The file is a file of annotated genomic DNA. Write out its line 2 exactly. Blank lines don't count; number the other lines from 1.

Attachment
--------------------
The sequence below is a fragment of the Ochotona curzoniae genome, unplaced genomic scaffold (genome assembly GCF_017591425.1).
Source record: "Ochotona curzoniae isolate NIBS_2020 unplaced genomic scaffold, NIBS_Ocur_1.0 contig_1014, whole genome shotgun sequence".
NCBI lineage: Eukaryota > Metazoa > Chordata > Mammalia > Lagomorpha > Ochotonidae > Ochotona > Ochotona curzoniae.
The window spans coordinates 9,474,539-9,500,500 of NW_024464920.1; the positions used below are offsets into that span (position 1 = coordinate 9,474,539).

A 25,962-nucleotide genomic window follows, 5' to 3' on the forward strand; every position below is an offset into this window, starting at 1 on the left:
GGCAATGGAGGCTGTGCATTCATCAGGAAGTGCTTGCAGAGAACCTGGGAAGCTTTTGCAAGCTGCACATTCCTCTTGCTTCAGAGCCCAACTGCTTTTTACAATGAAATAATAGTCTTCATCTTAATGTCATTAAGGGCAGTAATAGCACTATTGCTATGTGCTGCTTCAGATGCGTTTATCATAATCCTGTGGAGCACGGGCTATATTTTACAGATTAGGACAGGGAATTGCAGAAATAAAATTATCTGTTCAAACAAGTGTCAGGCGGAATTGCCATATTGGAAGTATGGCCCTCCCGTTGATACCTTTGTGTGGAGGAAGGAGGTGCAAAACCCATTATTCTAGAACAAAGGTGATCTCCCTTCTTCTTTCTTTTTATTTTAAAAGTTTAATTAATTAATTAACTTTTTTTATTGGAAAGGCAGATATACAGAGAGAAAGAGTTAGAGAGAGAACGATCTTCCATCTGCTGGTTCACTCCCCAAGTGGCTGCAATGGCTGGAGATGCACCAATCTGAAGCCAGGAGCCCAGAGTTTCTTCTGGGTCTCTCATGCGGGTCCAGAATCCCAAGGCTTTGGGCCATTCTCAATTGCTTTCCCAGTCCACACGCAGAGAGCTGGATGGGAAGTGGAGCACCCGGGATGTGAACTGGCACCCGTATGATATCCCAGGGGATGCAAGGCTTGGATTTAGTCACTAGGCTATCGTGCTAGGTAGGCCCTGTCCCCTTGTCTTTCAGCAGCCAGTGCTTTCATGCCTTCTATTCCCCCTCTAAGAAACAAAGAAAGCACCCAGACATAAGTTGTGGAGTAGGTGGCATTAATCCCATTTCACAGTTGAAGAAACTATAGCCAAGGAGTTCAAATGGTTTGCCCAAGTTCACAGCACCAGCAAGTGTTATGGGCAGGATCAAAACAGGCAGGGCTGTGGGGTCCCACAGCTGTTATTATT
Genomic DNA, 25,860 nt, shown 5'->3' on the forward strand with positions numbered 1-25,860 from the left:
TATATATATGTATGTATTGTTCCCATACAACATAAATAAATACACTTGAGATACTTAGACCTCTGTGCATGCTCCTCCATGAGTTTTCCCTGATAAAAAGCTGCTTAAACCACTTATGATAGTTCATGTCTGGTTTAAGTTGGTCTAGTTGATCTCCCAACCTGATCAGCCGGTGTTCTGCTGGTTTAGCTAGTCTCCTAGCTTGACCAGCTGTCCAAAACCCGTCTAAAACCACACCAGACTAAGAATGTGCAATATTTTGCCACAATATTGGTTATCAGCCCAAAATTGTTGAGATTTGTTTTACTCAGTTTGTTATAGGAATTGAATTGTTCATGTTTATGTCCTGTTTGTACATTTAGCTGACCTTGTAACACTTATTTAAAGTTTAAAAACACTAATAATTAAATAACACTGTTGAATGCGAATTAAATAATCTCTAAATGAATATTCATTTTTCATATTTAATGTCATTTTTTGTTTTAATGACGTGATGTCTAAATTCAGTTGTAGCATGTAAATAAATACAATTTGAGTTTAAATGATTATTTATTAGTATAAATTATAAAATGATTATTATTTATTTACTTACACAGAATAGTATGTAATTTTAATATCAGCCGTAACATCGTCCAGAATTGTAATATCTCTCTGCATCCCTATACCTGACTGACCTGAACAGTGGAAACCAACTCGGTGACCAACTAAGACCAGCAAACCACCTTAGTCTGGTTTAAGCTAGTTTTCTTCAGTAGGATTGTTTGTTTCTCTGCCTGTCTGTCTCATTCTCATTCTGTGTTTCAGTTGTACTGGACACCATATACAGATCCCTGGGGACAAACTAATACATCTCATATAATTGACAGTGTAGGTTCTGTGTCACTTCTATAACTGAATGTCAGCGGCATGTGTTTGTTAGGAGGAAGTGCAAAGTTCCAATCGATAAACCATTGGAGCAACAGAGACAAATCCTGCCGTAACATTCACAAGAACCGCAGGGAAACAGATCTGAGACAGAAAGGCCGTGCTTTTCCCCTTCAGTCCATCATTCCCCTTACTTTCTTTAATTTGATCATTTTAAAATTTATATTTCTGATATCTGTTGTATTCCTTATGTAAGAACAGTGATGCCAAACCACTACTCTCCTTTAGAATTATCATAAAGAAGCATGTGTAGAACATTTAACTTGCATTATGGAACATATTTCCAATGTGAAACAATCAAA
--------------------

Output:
Source record: "Ochotona curzoniae isolate NIBS_2020 unplaced genomic scaffold, NIBS_Ocur_1.0 contig_1014, whole genome shotgun sequence".